Spoone is a workhorse. He’ll walk his share of batters, but if he can maintain a solid K rate to go along with the many ground balls he is going to give up, then there is a possibility that he can reach his upside as a No. 2 starter. His mentality and work ethic give him an even better chance of reaching that upside.
RHSP | Los Angeles Angels (A) | Age – 20 | Drafted – Round 3, 2005
A good athlete in a big body that doesn’t exactly scream athleticism, O’Sullivan more than held his own in the Midwest League at age 19.
O’Sullivan displayed plus-control, showed the ability to induce ground balls and sported a solid but unspectacular K rate. He was consistent through most of 2007, and he became much tougher to hit as he adjusted to the higher levels of competition. His BABIP Against in July and August was .214 and .204, respectively, compared to .300 and .342 in April and May. Not only was he tougher to hit, but he maintained solid control and saw his K% jump as well.
Stuff-wise, O’Sullivan features a 92-93-mph sinker, a solid-average breaking ball (which is more like a slurve) and a solid change-up. O’Sullivan’s stuff plays up due to his advanced feel for pitching.
On the left is O’Sullivan’s fastball while on the right is O’Sullivan’s curveball:
Cedar Rapids Video Clip Courtesy FutureAngels.com.
Coming out of high school, O’Sullivan showed inconsistent velocity. One possible cause for his inconsistent velocity was that his arm action suffered from a loss of momentum.
This clip of O’Sullivan (bottom) from his draft video, compared to Rick Porcello (top), the phenom drafted by Detroit in 2007, should illustrate what I mean by this:
See in frames 8, 9 and 10 how O’Sullivan’s arm is basically hovering as he waits for his front foot to land. By doing this, O’Sullivan is slowing down the momentum of his arm and lessening his arm speed at release. Contrast that with Porcello, who has no noticeable loss in momentum in his arm action.
One way to fix this is to speed up the body, which subsequently speeds up the arm. I believe that O’Sullivan later adjusted his front leg kick into foot plant by eliminating some of the distance his front leg had to cover before planting. I think this also helped O’Sullivan develop a more aggressive move into foot plant, which would also help in terms of velocity.
Compare his draft video (on the left) and video of him from 2007:
In addition to having a slightly faster delivery, O’Sullivan in 2007 is in a more compact, more athletic position, which I generally prefer.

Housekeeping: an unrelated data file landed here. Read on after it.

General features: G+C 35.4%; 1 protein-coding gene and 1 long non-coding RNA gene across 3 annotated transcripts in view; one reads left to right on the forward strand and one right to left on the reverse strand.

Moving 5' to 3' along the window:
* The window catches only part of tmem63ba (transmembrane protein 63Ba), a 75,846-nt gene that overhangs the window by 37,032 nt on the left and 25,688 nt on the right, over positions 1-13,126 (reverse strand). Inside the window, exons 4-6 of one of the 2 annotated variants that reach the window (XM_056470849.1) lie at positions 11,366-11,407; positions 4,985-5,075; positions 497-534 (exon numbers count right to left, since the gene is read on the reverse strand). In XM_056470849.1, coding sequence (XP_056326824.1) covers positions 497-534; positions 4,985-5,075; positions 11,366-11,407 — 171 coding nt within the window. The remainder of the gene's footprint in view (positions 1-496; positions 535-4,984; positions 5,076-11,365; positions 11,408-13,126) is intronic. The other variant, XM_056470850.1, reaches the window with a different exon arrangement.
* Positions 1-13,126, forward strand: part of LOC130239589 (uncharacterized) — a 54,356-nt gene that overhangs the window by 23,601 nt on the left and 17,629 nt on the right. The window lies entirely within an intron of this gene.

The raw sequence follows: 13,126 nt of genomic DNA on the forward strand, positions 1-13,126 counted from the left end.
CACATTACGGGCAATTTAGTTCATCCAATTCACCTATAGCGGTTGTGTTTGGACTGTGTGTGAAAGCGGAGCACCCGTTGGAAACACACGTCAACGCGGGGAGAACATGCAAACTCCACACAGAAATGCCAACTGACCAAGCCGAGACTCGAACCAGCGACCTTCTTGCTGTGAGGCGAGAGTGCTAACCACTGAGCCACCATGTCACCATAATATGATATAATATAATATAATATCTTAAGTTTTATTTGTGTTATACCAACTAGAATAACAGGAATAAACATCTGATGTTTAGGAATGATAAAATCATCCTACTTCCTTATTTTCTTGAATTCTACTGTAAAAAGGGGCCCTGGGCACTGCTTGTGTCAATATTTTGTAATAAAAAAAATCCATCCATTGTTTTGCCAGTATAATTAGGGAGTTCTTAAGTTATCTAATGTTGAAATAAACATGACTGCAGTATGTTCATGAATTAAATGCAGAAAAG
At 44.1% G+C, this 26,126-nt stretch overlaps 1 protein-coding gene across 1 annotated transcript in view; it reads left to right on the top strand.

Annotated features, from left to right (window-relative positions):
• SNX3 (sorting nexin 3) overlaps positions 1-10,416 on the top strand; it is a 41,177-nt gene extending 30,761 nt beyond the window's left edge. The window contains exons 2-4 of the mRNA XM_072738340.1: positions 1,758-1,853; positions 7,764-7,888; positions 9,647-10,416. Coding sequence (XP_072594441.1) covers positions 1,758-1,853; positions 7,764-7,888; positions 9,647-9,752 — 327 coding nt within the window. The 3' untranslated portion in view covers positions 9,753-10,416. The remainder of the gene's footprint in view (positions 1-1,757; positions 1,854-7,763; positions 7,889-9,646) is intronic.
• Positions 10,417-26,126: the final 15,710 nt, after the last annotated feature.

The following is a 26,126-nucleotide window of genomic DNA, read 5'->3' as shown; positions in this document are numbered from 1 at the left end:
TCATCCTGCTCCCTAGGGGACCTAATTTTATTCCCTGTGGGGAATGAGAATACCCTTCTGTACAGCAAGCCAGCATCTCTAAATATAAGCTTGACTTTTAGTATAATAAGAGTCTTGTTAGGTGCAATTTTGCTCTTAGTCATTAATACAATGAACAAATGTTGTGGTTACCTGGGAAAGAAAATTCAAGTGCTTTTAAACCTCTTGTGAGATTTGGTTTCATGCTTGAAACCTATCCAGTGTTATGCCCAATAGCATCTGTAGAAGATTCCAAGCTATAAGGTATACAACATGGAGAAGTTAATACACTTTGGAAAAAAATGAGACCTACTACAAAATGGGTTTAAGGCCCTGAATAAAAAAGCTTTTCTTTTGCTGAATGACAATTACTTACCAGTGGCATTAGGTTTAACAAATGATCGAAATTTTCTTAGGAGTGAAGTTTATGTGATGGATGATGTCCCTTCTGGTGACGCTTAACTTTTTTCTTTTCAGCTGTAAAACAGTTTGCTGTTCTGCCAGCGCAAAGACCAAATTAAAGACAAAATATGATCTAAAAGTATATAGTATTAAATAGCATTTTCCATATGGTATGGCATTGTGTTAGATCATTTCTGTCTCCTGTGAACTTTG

What’s holding O’Sullivan back?
Although O’Sullivan has put up solid numbers across the board at a young age, he hasn’t really been a stand-out in anything. His GB% is good but not great (55% last year). Same goes for K rate (7.1). His walk rate was excellent in ’06 but merely good in ’07 (0.9 and 2.3, respectively).
O’Sullivan also doesn’t have the great stuff that many top-rated pitchers possess. Mechanically, he still has a couple of issues to iron out, but his adjustments thus far indicate that he can make even more.
Weight is also a concern for O’Sullivan, and he will have to keep his weight in check as he gets older.
At this point, O’Sullivan looks like a No. 3/4 starter, but there is potential to get better. He’s still very young and he already shows an advanced feel for pitching. He doesn’t have much projection left, but if he commits himself to getting in better shape and losing a few pounds, his stuff could jump another level or two (think Sean Gallagher). However, a very tough hitter’s park and league await him this year.
RHSP | Arizona Diamondbacks (A+/AA) | Age – 22 | Drafted – Round 1 (Compensation), 2006
Brown is another pitcher without a lot of hype attached to his name. His fastball sits in the low-to-mid-90s with plenty of sink, and he has an above-average slider. Brown also has an aggressive “step-over move” that kickstarts a forceful hip rotation into foot plant; the step-over is another factor in generating velocity.
On the left is Brown’s curveball and on the right is his fastball. Keep in mind that both clips are from Brown’s draft video, and they do not account for any adjustments he has made since. However, this will give you a good idea of the type of stuff he possesses:
Mechanically, Brown is solid all-around. Tempo is pretty good, arm action is short, and he firms up his glove while keeping it out in front of his chest. This helps in terms of control and limiting stress on his shoulder.
Brown generates plenty of ground balls, with a GB% of 59% in Single-A Visalia; however, his rate did drop to 50% when he was promoted to Double-A Mobile. Brown has shown strong K rates and good control throughout his professional career, though the consistency of that control goes back and forth. Brown seems to suffer control problems as he adjusts to higher levels of competition before eventually settling down.